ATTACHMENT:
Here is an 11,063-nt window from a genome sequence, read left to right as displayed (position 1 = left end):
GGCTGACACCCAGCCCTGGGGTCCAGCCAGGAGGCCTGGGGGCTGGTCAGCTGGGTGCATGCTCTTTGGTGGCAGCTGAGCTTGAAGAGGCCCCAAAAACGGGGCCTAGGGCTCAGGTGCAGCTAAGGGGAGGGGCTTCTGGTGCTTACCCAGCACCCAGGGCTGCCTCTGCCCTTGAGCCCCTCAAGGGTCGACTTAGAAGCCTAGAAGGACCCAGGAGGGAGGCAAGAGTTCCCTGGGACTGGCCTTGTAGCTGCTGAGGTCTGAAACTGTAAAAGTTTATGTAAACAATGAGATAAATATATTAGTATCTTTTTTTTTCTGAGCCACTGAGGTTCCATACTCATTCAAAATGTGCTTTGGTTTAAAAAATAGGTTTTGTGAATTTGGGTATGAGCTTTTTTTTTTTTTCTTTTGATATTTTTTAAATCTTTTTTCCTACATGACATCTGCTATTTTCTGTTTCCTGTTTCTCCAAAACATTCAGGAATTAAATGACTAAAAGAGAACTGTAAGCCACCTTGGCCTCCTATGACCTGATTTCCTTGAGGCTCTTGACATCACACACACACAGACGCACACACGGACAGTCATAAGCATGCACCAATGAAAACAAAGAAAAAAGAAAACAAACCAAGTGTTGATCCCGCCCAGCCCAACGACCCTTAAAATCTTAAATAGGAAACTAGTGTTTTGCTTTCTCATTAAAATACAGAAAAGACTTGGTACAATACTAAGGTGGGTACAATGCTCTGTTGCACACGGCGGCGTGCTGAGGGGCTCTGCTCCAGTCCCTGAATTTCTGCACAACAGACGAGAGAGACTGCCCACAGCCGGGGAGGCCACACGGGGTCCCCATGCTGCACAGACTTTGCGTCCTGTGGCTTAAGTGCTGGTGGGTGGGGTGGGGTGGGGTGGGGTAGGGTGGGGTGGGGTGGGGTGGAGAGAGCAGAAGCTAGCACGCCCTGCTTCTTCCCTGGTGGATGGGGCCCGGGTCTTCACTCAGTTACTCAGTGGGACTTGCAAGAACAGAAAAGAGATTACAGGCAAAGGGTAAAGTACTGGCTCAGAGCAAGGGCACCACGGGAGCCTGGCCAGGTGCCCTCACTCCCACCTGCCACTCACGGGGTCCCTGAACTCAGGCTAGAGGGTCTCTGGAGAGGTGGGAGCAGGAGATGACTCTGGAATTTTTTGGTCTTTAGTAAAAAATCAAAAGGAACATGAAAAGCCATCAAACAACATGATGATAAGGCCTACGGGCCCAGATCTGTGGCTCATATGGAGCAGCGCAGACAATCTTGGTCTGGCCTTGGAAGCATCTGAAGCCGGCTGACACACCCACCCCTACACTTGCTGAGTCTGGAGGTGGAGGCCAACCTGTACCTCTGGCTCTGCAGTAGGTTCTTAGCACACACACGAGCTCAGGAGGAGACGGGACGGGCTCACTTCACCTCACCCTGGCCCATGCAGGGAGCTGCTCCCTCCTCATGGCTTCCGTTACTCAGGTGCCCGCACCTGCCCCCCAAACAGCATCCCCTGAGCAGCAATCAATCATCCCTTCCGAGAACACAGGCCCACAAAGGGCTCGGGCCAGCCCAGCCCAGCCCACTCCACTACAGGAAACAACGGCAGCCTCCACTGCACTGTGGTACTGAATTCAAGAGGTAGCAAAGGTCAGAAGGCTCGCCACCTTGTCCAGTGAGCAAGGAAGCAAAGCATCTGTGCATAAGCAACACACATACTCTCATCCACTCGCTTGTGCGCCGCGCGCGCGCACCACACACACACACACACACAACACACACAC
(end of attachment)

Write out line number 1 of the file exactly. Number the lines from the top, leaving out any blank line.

Here is an 11,063-nt window from a genome sequence, read left to right as displayed (position 1 = left end):